However, Gallinari tore his ACL while playing for the Italian national team during the FIBA EuroBasket competition. Consequently, he's yet to suit up for the Celtics after signing a two-year contract with the club.
Nonetheless, while his ACL injury has long been expected to keep him out for the regular season, Gallinari is holding out hope that he can return to the team during the playoffs.
“My mindset is that I want to play, and that I’m going to play at the end of the season,” Gallinari tells the Boston Globe's Adam Himmelsbach. “I want to play in the playoffs.”
At 34-years-old and coming off of a major injury, it's unclear how much Gallinari can or expects to contribute to the Celtics in the postseason.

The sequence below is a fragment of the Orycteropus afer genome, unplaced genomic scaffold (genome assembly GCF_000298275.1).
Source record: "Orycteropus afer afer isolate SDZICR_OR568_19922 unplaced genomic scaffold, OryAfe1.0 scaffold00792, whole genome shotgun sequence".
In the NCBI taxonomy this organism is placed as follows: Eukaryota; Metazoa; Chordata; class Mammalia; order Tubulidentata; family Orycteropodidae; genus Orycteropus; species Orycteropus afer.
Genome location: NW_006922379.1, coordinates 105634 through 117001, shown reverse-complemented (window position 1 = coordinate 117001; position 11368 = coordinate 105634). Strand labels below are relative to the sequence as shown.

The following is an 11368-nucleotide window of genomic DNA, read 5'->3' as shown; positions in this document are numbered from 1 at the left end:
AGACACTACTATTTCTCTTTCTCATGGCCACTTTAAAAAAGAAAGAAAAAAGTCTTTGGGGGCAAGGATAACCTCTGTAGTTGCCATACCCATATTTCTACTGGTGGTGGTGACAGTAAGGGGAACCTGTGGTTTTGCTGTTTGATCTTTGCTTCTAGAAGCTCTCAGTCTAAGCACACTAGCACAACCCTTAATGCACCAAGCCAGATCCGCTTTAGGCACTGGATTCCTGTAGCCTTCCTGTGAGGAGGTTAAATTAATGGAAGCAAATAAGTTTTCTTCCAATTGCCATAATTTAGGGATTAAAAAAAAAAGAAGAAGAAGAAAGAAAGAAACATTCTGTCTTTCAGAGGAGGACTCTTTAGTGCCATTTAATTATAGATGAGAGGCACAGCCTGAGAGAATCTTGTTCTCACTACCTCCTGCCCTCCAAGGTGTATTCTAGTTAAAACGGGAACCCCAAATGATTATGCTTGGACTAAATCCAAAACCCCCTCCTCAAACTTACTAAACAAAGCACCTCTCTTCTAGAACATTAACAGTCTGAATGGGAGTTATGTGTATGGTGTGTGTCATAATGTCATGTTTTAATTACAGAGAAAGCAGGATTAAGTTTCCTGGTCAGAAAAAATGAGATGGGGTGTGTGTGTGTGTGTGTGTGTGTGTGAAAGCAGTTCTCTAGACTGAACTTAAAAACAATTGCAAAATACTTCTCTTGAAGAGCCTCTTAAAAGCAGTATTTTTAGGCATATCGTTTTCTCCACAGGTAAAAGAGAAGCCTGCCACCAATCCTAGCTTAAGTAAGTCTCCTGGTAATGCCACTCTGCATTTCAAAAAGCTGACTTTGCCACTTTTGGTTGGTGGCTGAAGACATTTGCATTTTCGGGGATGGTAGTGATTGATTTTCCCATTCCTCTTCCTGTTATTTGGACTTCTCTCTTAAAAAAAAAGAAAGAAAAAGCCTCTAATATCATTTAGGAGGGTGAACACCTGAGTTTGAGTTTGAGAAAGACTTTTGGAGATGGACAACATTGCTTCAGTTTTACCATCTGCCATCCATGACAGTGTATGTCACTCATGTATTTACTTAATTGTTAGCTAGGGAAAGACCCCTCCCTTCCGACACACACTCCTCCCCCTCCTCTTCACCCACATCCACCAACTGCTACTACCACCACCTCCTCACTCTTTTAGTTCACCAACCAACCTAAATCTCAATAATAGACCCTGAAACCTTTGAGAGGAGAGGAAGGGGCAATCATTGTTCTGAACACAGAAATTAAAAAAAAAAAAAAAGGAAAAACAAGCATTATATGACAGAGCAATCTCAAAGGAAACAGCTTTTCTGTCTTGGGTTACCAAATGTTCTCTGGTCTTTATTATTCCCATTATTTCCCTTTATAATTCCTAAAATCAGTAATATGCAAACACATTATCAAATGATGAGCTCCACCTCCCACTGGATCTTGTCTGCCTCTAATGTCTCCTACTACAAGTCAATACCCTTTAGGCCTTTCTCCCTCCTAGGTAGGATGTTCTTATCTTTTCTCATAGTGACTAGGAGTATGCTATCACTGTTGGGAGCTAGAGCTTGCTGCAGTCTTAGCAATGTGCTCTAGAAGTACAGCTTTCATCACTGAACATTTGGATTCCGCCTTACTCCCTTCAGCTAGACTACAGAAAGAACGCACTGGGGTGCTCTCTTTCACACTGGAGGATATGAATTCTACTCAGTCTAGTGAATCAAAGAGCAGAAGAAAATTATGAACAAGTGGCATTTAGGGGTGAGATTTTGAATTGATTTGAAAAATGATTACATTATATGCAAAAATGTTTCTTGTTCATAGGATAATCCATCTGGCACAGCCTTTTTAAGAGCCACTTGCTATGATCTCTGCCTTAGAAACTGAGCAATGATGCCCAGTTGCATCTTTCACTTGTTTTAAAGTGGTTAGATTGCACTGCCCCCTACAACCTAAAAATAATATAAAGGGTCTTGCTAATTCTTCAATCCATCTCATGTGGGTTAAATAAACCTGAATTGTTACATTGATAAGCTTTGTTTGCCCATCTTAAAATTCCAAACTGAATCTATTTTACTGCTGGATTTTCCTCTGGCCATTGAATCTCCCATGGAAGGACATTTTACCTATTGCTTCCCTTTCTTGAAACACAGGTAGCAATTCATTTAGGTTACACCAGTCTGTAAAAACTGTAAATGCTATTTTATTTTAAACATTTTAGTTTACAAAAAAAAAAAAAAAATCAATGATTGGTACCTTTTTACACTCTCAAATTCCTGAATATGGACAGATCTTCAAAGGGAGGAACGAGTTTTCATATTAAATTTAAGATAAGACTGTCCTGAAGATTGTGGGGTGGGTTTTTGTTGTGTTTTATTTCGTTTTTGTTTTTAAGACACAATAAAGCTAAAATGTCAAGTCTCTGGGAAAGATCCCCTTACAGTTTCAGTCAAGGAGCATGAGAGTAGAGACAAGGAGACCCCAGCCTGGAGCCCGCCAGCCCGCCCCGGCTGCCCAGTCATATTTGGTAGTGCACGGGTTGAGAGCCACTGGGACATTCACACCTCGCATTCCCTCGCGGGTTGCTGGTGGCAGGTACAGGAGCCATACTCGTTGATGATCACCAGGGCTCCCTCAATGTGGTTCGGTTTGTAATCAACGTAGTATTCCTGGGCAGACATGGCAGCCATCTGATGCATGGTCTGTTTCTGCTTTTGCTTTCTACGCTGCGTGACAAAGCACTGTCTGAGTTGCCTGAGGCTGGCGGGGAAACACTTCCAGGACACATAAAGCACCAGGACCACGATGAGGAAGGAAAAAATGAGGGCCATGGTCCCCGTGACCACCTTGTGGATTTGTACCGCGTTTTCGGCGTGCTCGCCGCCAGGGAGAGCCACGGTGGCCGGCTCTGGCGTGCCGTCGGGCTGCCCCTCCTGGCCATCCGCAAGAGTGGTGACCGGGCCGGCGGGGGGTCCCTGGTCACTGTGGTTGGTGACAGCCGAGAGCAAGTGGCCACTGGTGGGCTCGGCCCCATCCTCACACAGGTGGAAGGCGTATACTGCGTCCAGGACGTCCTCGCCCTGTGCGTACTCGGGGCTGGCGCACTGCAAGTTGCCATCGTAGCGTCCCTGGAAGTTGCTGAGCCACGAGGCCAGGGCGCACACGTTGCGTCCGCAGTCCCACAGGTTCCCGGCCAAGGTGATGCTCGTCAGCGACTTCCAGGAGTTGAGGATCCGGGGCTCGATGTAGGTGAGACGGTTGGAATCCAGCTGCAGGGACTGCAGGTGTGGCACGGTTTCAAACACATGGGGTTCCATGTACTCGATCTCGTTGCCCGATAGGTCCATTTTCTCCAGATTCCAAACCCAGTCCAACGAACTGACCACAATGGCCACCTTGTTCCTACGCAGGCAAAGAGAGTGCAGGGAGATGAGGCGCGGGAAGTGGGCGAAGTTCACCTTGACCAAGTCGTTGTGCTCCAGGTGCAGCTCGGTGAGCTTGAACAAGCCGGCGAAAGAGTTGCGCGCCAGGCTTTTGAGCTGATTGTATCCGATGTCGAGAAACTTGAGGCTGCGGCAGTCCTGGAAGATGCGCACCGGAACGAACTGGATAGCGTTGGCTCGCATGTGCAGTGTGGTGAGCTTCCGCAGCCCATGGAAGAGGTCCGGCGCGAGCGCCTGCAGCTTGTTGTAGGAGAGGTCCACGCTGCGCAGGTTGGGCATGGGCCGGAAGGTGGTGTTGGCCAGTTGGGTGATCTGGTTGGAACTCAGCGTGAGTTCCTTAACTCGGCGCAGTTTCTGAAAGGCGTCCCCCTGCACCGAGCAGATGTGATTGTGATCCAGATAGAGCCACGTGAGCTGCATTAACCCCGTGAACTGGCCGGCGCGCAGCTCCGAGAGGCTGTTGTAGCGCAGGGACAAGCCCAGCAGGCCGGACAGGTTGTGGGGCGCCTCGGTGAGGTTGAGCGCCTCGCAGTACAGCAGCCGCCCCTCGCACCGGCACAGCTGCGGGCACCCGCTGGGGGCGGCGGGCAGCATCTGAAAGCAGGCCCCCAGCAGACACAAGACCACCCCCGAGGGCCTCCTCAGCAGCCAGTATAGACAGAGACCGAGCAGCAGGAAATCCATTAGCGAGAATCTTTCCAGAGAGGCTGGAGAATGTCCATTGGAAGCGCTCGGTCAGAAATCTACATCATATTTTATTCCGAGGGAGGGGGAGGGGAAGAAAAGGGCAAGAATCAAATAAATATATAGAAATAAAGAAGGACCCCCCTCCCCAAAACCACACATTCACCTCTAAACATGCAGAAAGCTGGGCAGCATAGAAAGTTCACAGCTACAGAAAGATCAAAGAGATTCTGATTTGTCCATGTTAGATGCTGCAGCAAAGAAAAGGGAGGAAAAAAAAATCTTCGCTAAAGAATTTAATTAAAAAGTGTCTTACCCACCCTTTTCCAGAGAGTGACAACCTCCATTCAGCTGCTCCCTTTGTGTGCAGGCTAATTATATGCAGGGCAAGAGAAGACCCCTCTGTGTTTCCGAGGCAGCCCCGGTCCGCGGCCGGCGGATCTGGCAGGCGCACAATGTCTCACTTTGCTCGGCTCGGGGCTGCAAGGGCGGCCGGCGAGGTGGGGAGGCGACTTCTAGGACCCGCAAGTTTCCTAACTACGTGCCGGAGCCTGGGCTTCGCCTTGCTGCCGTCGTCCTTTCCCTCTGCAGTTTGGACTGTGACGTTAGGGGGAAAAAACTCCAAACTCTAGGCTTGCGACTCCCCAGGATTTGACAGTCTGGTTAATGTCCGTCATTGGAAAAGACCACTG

Boston, to their credit, has faced all of their obstacles in stride and currently have the best record in the league at 35-14.
Even without Gallinari, their offense is one of the best in the NBA.
The Celtics are ranked second in scoring average (117.6 points per game) and third in offensive efficiency (117.6 offensive rating).
Defensively, an area where Gallinari may hinder the team rather than help, the Celtics are excelling. Boston is holding opponents to 112.0 points per game, which ranks eighth in the league.
Still, the added firepower won't hurt. Teams will throw everything they can at Tatum and Brown during the playoffs and other players will need to step up.
Gallinari, averaging 15.6 points per game for his career while shooting 38.2 percent from 3, may be just what the doctor ordered.